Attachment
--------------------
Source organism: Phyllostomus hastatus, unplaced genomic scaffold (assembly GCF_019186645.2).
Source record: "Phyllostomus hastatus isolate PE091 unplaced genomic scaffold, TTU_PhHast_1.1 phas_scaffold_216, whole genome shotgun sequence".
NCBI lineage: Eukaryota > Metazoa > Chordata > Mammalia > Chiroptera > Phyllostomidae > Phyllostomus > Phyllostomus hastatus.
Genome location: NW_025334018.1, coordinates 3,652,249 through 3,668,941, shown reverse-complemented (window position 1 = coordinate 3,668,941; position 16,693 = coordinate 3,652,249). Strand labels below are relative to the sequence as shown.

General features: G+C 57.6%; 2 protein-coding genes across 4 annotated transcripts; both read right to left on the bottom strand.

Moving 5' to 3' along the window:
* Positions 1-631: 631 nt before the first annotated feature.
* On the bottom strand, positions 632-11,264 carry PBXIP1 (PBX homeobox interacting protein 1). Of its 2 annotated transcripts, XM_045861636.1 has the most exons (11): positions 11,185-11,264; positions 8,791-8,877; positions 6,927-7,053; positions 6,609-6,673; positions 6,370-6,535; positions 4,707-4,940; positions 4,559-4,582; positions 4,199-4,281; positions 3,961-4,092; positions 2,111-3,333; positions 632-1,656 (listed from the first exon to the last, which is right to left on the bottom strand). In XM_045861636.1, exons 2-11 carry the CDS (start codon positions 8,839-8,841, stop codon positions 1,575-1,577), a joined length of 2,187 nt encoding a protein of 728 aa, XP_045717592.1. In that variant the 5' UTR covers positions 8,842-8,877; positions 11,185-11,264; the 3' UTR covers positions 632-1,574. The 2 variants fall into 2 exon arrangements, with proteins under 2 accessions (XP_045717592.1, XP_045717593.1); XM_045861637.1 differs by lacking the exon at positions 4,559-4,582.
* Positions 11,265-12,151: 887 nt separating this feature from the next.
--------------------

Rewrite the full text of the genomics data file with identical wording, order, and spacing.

Source organism: Phyllostomus hastatus, unplaced genomic scaffold (assembly GCF_019186645.2).
Source record: "Phyllostomus hastatus isolate PE091 unplaced genomic scaffold, TTU_PhHast_1.1 phas_scaffold_216, whole genome shotgun sequence".
NCBI lineage: Eukaryota > Metazoa > Chordata > Mammalia > Chiroptera > Phyllostomidae > Phyllostomus > Phyllostomus hastatus.
Genome location: NW_025334018.1, coordinates 3,652,249 through 3,668,941, shown reverse-complemented (window position 1 = coordinate 3,668,941; position 16,693 = coordinate 3,652,249). Strand labels below are relative to the sequence as shown.

General features: G+C 57.6%; 2 protein-coding genes across 4 annotated transcripts; both read right to left on the bottom strand.

Moving 5' to 3' along the window:
* Positions 1-631: 631 nt before the first annotated feature.
* On the bottom strand, positions 632-11,264 carry PBXIP1 (PBX homeobox interacting protein 1). Of its 2 annotated transcripts, XM_045861636.1 has the most exons (11): positions 11,185-11,264; positions 8,791-8,877; positions 6,927-7,053; positions 6,609-6,673; positions 6,370-6,535; positions 4,707-4,940; positions 4,559-4,582; positions 4,199-4,281; positions 3,961-4,092; positions 2,111-3,333; positions 632-1,656 (listed from the first exon to the last, which is right to left on the bottom strand). In XM_045861636.1, exons 2-11 carry the CDS (start codon positions 8,839-8,841, stop codon positions 1,575-1,577), a joined length of 2,187 nt encoding a protein of 728 aa, XP_045717592.1. In that variant the 5' UTR covers positions 8,842-8,877; positions 11,185-11,264; the 3' UTR covers positions 632-1,574. The 2 variants fall into 2 exon arrangements, with proteins under 2 accessions (XP_045717592.1, XP_045717593.1); XM_045861637.1 differs by lacking the exon at positions 4,559-4,582.
* Positions 11,265-12,151: 887 nt separating this feature from the next.